It was at least 2 weeks of this ‘lockdown’ system before Panther got more freedom as her injury healed and Shayne got a little bit more freedom as well.  Since the incident was so isolated, things are mostly back to normal but because the kitchen and high value food was quite the trigger, Shayne is still being sent to her bed while I work in the kitchen and there are extra precautions with food around.  I don’t want to put Shayne in a situation where she may rehearse the unwanted behavior.

With the mild and modified management plan in place it was time to start addressing the issue on a behavior modification level.  Since the issue was not wide spread or out of control, I was able to start pretty far along by having Shayne and Panther near one another taking treats (keeping Rio and Bandit away worked for a while.

Our counter conditioning and behavior mod plan has been a daily process for the last 10 days or so.  We do a few different activities in a given session but I have laid out the basic plan of things I want to work on with them:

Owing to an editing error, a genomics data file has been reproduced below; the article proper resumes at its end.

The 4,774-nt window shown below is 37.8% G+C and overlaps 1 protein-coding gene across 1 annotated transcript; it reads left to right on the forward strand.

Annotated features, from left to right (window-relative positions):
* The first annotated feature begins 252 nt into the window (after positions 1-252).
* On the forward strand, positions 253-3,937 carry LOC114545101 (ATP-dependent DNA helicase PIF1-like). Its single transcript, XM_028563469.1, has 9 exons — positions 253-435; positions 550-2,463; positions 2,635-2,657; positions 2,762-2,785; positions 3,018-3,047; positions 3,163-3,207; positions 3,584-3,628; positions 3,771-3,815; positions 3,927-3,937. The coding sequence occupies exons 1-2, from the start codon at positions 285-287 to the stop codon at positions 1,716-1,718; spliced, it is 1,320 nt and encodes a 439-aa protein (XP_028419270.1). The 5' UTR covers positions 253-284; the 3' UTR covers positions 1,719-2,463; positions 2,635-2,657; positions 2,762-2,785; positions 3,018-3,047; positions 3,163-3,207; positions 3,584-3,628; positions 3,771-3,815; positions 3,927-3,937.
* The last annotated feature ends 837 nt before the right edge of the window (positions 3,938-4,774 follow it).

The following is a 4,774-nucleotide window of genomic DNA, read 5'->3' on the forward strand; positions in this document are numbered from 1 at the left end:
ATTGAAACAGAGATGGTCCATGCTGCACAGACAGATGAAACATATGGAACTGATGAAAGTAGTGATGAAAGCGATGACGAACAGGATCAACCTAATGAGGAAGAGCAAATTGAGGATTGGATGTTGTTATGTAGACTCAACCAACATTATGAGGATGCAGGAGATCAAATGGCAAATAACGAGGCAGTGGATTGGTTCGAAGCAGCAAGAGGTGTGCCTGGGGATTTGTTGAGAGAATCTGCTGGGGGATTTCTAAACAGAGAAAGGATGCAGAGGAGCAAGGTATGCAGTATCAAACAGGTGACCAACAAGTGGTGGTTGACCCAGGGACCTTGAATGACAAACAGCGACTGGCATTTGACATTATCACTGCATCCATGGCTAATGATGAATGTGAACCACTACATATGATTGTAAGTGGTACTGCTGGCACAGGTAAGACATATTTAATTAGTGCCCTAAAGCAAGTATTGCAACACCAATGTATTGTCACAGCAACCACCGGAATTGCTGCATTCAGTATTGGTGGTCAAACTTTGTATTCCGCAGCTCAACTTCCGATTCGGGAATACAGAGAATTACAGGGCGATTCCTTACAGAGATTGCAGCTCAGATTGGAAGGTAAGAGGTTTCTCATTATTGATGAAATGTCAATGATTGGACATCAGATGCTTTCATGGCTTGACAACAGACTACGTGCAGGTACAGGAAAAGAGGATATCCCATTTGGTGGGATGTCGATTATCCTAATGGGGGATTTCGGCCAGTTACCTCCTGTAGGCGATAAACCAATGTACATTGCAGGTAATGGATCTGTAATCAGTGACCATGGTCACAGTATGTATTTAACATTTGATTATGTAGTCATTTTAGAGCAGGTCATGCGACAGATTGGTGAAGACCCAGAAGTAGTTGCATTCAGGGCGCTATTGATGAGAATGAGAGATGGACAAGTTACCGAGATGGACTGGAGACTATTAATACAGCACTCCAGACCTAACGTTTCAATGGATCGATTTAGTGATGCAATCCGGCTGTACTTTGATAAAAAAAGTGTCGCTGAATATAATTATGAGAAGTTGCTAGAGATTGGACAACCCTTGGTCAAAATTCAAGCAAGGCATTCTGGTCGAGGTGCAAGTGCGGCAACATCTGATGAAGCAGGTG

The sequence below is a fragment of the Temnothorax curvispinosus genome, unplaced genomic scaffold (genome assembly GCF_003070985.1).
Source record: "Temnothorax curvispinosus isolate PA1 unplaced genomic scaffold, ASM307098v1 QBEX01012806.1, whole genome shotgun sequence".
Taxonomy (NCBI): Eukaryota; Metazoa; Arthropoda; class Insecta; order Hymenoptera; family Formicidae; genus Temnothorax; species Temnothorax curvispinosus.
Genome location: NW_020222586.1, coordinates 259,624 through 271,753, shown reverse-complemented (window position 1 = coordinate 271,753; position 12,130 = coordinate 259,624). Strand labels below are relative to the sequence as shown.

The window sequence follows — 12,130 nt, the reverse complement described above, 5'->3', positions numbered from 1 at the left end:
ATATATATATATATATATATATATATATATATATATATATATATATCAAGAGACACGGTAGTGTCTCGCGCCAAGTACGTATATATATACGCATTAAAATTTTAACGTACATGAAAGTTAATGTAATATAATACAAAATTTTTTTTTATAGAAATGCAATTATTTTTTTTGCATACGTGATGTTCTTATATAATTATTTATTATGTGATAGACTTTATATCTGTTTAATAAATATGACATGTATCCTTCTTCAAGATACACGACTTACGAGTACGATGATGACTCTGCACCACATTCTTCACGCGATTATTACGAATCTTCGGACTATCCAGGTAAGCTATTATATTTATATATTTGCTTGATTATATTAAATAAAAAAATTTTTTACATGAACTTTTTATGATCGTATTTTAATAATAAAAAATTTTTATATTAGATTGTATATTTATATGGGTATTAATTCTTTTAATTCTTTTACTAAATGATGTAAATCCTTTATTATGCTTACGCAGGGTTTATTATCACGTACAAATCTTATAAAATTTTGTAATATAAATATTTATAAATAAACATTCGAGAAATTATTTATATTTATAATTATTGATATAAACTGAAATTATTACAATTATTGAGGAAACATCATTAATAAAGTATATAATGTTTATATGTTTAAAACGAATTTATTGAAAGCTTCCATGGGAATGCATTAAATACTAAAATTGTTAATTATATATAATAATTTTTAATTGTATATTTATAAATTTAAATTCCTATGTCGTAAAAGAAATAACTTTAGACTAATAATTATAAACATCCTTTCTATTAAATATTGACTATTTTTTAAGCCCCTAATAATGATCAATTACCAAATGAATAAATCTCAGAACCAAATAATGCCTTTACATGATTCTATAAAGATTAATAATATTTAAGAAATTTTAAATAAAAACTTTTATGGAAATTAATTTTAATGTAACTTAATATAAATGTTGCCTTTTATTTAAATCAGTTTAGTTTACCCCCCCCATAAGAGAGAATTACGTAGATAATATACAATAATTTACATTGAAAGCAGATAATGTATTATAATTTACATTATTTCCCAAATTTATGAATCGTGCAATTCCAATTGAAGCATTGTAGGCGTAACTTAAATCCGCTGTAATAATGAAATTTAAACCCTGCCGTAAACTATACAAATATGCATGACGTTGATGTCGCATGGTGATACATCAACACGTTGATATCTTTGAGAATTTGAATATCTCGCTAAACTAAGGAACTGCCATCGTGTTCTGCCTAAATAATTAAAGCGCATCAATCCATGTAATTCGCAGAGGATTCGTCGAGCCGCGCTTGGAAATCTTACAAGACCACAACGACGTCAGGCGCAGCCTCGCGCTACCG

Chicken please?  During one of our training activities we pause for a moment for a photo.

Chicken please? During one of our training activities we pause for a moment for a photo.

Counter Conditioning–Panther gets a treat and then Shayne gets a treat.  Panther getting something yummy predicts that Shayne will too.

Counter Conditioning Panther eating treats off the floor—Panther eats a treat off the floor near Shayne and then Shayne gets a treat.

Counter Conditioning Panther walking between Shayne and the feeder of treats–Panther walks walks in front of Shayne to get a treat and then Shayne gets a treat